We had our followup appointment with the consultant today and neither the results, nor my reaction to them, were quite what I was expecting. For some reason I thought the foetus was male - and was convinced they'd find a trisomy. In fact the results came back as a normal female. They only test for sex and 5 other chromosomes, but the ones they test for cover 60-70% of trisomies - the others available cost about £1000 per probe to use and even if we'd been asked if we would pay for that, I think the answer would have been no.
I had thought that if we were given this result, I would be completely unconvinced that they had cultured foetal material. But from what he told us about the lab report (that they managed to get material to grow from the "solid" material) then it/he seemed reasonably confident that it was foetal. And he referred me to this study which found less than half of samples were abnormal. I believe the same group also found developmental abnormalities in about 1/3 of specimens but they don't do that analysis at our hospital.
Oddly I feel quite positive about this. I think it might have been rather depressing to be told there was a trisomy, with the increased risk of future trisomies. We are of course assuming that the other miscarriages were major genetic problems, but we've nothing officially on our slate, so to speak. Risk of miscarriage goes up by about 3-6% per subsequent miscarriage, but doesn't seem to be exponential by any means. He's not as convinced as the previous doctor that getting to a heartbeat means we've a better chance in the future, nor (like the pessimists we are) that having tried everything and failed means less chance. Mr. Spouse says he felt that he - like the smiley doctor - feels more than just professionally sympathetic.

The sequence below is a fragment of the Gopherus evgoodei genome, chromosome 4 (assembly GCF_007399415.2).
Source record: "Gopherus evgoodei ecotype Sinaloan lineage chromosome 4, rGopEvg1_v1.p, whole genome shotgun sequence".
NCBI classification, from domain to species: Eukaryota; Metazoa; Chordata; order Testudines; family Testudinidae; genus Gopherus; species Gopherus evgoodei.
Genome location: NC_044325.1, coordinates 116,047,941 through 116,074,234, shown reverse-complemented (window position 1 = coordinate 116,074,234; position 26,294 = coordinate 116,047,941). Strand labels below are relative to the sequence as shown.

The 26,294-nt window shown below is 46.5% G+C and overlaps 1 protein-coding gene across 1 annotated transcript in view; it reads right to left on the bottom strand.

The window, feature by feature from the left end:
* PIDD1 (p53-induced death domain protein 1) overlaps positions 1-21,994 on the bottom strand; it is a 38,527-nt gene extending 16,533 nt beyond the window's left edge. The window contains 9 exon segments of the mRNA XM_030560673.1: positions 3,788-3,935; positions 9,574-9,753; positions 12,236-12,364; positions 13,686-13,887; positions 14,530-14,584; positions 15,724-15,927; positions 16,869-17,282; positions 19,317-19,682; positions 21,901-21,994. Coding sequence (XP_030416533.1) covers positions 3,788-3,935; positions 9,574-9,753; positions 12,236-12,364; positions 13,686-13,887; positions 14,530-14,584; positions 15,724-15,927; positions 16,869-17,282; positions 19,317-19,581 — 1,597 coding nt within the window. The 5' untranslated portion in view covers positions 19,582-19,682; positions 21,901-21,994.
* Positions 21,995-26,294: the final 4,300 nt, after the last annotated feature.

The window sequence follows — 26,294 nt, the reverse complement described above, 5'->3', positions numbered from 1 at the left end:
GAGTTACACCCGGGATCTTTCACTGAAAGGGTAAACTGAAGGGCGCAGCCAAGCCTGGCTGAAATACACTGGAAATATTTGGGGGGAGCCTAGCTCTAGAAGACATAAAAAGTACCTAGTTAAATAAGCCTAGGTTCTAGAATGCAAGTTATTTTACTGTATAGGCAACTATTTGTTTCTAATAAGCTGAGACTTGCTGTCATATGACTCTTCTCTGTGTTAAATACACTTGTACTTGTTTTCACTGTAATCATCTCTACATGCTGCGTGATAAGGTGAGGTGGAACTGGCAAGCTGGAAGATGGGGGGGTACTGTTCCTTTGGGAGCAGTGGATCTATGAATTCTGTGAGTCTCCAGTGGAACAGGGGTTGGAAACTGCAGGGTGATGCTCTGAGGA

I am quite tired, but feel quite positive in a way, even though we are of course assuming the previous miscarriages were chromosomal abnormalities. I think we are prepared to go on trying for the moment - we have agreed to think about a best-before-date, after which we probably won't go on trying, though I'm not sure it would be the age of 46 (their oldest patient to date with a successful delivery).
(*see Wayne and Waynetta)